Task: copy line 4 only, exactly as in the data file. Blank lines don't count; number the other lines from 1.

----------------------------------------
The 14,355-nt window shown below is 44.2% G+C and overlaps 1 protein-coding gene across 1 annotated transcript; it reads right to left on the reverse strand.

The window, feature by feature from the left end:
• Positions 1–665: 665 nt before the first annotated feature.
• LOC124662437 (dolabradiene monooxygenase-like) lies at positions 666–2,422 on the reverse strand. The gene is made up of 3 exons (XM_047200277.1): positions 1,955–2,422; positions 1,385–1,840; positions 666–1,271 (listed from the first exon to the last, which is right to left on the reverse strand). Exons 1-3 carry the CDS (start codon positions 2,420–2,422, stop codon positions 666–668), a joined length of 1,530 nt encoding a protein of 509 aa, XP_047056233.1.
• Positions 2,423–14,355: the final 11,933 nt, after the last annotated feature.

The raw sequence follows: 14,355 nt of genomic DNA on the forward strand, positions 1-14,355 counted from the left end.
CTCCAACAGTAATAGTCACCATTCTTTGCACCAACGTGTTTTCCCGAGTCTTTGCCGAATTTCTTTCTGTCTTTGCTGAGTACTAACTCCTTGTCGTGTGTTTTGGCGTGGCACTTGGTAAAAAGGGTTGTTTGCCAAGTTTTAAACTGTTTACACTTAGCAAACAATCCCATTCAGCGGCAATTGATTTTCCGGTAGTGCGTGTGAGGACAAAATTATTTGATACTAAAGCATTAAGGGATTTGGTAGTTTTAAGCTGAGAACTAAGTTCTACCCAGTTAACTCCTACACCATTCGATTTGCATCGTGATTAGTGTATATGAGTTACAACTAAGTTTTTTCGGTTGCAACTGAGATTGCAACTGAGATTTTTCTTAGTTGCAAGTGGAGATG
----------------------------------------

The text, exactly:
• LOC124662437 (dolabradiene monooxygenase-like) lies at positions 666–2,422 on the reverse strand. The gene is made up of 3 exons (XM_047200277.1): positions 1,955–2,422; positions 1,385–1,840; positions 666–1,271 (listed from the first exon to the last, which is right to left on the reverse strand). Exons 1-3 carry the CDS (start codon positions 2,420–2,422, stop codon positions 666–668), a joined length of 1,530 nt encoding a protein of 509 aa, XP_047056233.1.